Exploring the ghostly sounds of 'Ghost Dance' by The Pine Hill Haints

'Ghost Dance' by The Pine Hill Haints is a good album that comes across as natural.
2010 Music City Roots
2010 Music City Roots / Beth Gwinn/GettyImages

The Pine Hill Haints have carved out a unique niche in the music world with their distinct blend of punk rock and traditional American music, often referred to as "Alabama Ghost Music." Their 2007 album, Ghost Dance, stands as a testament to their ability to merge diverse musical traditions into a cohesive and engaging listening experience.

The Pine Hill Haints incorporate a variety of traditional instruments such as the banjo, fiddle, accordion, and washtub bass alongside more conventional rock instruments (in addition to their history of sometimes using a musical saw).

Their sound is a vibrant mix of folk, bluegrass, rockabilly, and country influences, all wrapped in a distinctive Southern Gothic aesthetic. This fusion creates a sound often described as a mix of old-time music and punk rock.

Ghost Dance delves into themes of folklore, ghost stories, and the supernatural, reflecting the band's deep interest in Southern Gothic narratives and traditions. The album's tracks weave tales that evoke a sense of eerie mystique and adventure, as well as emotion, and their naturalistic vibe has led to them developing a cult following. They are also a reminder that not all Southern music is alike.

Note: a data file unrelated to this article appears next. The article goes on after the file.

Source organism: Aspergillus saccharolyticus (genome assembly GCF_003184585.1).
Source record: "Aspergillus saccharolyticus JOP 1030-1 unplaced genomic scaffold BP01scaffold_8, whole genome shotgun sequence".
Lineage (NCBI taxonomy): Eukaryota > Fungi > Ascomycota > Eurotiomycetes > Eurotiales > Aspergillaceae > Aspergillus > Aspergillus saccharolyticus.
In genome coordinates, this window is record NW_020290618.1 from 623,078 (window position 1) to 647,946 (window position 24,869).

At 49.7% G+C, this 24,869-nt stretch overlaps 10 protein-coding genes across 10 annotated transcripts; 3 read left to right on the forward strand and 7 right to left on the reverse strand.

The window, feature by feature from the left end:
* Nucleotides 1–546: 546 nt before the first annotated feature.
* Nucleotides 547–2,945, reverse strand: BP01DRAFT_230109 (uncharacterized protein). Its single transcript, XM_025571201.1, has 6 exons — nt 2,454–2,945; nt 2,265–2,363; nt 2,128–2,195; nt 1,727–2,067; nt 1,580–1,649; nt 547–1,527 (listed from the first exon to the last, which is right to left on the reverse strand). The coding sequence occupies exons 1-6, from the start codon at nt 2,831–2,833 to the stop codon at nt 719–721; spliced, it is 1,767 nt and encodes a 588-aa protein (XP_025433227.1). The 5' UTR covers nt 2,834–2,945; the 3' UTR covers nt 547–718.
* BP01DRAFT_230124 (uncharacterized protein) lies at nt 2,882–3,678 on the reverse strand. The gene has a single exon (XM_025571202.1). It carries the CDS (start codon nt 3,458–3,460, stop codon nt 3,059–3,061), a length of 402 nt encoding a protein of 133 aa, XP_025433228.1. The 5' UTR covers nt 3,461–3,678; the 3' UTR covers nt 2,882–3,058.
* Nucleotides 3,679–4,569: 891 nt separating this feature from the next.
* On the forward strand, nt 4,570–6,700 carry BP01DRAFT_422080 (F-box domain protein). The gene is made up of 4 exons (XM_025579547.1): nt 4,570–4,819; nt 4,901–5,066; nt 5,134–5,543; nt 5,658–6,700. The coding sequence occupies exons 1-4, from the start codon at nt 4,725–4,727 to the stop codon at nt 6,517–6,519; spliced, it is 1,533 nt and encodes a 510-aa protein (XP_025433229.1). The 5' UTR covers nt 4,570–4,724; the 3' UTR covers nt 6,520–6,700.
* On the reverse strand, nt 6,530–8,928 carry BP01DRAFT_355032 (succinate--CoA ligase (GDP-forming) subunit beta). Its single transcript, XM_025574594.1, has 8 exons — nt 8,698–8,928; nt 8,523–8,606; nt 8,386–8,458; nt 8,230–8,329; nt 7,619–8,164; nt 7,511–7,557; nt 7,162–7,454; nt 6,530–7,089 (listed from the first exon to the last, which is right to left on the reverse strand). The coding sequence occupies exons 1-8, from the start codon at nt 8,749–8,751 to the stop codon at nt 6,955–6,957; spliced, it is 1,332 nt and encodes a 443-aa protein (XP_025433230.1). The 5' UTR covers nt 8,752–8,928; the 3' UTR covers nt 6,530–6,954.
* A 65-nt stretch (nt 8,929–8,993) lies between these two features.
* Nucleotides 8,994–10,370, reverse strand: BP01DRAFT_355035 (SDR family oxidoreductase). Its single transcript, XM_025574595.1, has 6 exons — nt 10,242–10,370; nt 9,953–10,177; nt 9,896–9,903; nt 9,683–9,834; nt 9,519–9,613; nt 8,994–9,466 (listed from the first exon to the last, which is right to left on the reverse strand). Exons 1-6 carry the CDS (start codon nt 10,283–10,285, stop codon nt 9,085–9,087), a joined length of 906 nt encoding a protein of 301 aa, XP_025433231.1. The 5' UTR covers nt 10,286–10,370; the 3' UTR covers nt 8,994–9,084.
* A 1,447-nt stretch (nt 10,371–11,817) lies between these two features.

Notable tracks

Some of the standout tracks on the album include:

"I Never Thought The Day Would Come When You Could Hate Me So Dearly"

"Walkin Talkin Deadman"

and "St. Louis Blues"

Each song offers a different flavor of Americana, delivered with a raw and energetic intensity that has become the band's hallmark. At the same time, they don't sound like they're trying too hard to sound like anybody, and so they sound like themselves.

Reception and legacy

Ghost Dance received positive reviews for its authenticity and the band's ability to blend various musical traditions seamlessly. Critics and fans alike praised The Pine Hill Haints for their dedication to preserving and reinterpreting traditional American music with a modern punk edge. The album, though not a commercial blockbuster, earned a solid reputation among aficionados of country, western, and punk rock music.

Released on K Records, Ghost Dance may not have topped the charts or achieved massive commercial success, but it remains a beloved piece of The Pine Hill Haints' discography. The album showcases their commitment to expanding their sound and creativity, with full-length projects continuing to build on this foundation in the years following its release.

Ghost Dance is more than just an album; it's a journey through the haunted halls of American musical traditions, brought to life by a band that truly understands and cherishes the roots of their craft. Nashville Scene said in 2010: "The Pine Hill Haints are doing more than ever with as little as ever," and that can be just fine.

The Pine Hill Haints, on this album:

Jamie Barrier – Guitar, Fiddle, Tenor banjo
Katie Barrier – Washboard. Mandolin, Saw
Matt Bakula – Washtub bass, Banjo
Ben Rhyne – Snare drum, Snake rattle